This article was originally published in The Notebook. In August 2020, The Notebook became Chalkbeat Philadelphia.
The relevance of caring for these students’ needs is highlighted in the work of Eileen Gale Kugler and Olga Acosta Price in their report "Helping immigrant and refugee students succeed: It’s not just what happens in the classroom," in which they stress the need to provide newly arrived children and their families with the culturally competent assistance they require.
This is the first part of a series of postings in which we will talk about these issues. Check for a follow-up soon.
"The immigrant experience itself brings challenges beyond learning a new language," says the report. "Children often leave close relatives in their home countries, sometimes those they have lived with for years."
The researchers indicate that these issues and their outcome have a direct impact on the children’s behavior, and thus on their academic success. But, often these circumstances go unnoticed because schools lack the cultural awareness that would help them identify what is happening with a disengaged or problematic kid.
"When you raise a kid in an ambiance of insane, ambiance of unclean, ambiance of unhealthy, and the words are negative, then the kid grows like that," said Roger Pin, with the Mental Health Association of Southeastern Pennsylvania.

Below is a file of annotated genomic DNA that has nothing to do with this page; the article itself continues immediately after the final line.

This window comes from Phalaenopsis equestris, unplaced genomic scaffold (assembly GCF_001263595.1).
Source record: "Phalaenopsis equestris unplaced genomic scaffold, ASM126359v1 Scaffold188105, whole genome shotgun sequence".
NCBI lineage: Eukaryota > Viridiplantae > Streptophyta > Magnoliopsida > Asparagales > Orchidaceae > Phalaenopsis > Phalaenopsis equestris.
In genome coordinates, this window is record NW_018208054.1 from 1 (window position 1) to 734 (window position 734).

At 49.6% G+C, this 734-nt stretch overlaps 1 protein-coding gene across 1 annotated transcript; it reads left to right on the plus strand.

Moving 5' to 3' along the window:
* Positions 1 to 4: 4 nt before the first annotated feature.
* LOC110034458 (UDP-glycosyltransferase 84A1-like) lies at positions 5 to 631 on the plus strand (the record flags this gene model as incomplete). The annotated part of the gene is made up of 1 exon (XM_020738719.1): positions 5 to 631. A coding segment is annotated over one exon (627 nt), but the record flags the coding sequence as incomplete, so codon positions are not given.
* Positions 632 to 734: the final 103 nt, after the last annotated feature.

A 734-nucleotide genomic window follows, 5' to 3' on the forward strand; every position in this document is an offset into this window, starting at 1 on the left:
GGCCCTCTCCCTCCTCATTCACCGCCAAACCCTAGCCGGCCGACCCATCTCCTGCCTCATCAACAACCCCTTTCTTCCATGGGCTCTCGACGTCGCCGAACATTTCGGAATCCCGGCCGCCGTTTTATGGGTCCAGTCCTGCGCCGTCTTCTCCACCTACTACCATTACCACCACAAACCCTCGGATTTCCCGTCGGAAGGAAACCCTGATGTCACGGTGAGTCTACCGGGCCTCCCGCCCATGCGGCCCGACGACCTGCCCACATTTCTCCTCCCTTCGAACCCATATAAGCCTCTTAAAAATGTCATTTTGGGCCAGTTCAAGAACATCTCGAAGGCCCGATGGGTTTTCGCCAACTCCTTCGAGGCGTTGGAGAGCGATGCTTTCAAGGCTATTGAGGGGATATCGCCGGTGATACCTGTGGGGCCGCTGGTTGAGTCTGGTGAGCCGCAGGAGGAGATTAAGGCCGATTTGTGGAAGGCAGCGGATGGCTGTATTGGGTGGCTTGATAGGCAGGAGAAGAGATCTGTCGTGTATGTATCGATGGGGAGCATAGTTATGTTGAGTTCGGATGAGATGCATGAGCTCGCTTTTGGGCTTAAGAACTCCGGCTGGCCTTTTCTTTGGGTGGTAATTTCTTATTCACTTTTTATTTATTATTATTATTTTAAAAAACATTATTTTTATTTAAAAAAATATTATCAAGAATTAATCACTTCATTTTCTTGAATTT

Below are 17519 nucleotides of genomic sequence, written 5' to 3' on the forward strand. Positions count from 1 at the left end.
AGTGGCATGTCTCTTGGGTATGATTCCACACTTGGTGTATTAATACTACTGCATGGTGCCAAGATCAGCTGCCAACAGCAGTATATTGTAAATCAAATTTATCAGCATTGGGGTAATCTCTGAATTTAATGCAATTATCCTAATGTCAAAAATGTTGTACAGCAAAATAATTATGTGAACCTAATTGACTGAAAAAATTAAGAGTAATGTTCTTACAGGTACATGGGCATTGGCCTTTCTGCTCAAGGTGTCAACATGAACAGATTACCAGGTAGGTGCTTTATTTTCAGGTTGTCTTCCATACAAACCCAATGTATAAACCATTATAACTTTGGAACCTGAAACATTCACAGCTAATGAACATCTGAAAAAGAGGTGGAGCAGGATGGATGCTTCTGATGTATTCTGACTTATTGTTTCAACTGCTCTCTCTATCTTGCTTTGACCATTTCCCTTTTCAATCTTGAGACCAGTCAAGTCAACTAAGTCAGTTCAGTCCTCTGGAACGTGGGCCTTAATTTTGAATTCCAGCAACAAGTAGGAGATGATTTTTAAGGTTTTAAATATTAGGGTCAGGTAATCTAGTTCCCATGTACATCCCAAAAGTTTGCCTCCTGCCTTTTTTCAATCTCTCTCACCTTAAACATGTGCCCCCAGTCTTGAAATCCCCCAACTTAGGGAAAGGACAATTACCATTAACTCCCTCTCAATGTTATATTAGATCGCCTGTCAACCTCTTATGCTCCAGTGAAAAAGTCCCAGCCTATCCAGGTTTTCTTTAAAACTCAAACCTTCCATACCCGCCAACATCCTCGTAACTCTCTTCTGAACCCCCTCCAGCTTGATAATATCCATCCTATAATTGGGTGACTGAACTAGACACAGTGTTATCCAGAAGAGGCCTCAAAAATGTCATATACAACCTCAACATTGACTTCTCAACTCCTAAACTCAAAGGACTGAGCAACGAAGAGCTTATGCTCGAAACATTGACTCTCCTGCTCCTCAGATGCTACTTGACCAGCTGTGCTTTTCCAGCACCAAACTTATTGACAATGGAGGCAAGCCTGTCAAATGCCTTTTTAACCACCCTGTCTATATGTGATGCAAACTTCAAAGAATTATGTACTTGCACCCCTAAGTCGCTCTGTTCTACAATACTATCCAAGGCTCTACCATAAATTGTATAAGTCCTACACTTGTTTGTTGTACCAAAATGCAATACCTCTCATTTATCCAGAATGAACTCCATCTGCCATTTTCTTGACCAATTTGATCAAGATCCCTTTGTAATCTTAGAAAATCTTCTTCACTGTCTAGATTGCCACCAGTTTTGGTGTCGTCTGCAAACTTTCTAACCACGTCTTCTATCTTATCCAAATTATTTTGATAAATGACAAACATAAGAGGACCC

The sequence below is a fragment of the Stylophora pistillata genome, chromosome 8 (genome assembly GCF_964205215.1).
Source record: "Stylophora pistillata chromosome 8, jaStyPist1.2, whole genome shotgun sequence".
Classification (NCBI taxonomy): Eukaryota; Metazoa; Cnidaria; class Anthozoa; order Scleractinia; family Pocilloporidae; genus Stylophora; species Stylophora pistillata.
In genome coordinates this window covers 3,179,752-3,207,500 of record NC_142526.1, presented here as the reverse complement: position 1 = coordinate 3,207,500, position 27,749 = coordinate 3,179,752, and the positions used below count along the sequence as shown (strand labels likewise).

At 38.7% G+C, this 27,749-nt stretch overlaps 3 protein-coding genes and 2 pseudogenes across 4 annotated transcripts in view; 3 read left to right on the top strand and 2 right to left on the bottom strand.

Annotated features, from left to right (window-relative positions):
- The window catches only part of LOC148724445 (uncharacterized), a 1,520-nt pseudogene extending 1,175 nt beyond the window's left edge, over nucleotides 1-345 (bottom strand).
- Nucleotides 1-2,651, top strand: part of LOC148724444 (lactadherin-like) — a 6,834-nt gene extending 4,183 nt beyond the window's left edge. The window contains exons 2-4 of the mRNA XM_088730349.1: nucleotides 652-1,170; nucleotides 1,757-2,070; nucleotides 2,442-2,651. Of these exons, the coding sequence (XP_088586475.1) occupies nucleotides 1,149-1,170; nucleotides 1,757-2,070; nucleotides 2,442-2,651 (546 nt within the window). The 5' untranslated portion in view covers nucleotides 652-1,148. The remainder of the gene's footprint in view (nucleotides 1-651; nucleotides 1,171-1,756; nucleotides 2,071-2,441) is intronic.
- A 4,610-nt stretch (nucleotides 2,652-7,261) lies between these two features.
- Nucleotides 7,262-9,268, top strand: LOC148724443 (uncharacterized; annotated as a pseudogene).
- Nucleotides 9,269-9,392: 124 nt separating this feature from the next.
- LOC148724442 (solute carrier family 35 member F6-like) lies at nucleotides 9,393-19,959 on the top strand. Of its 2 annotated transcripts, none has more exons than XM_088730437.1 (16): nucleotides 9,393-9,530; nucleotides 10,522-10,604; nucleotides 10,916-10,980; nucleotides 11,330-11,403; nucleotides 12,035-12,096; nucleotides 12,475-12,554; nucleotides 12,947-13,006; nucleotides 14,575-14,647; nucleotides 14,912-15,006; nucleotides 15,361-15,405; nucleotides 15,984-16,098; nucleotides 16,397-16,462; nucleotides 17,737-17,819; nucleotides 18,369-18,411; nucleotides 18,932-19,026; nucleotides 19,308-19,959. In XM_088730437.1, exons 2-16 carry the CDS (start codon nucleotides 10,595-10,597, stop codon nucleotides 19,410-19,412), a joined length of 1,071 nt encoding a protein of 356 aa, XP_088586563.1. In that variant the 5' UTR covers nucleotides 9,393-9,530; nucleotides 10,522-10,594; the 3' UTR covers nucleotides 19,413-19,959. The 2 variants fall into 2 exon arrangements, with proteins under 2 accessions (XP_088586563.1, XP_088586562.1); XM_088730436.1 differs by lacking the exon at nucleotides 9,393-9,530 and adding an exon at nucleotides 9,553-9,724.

These kind of situations make their way into the classrooms, said Pin, who works as a Cambodian Family Advocate.
The problem, he said, is that there is no real connection or understanding between the education officials and families.
"This is what the school forgets to do…raising the kid with the parents as an alliance," he said.
But in order for the school to work in alliance with the parents, it is the parents who have to approach the system first.
"We wouldn’t assume that a child has mental or emotional needs," said Anne Deaner, director of behavioral services for the School District of Philadelphia. "If they present themselves in the classroom or on the social fabric of the school and seem to be having adjustment issues we would work with them through CSAP."
This acronym stands for Comprehensive Student Assistance Process, a School District protocol for removing barriers to learning and to monitor children’s response to those interventions.
Every year some 11,000 children receive school-based behavioral health services, but the District does not keep any figures as to how many immigrant kids are referred into this system.
Deaner explained that through CSAP the children’s needs are assessed and the first step is "having the kid drop in to see a counselor or hooking the kid with some lunch buddies so that he can have a place to fit."
But if the emotional or behavioral issues persist, she said, another mechanism comes in place.
"We refer the kids to an evaluation by a qualified provider agency. There are many outside providers in the city and they’re located in the neighborhoods," Deaner said.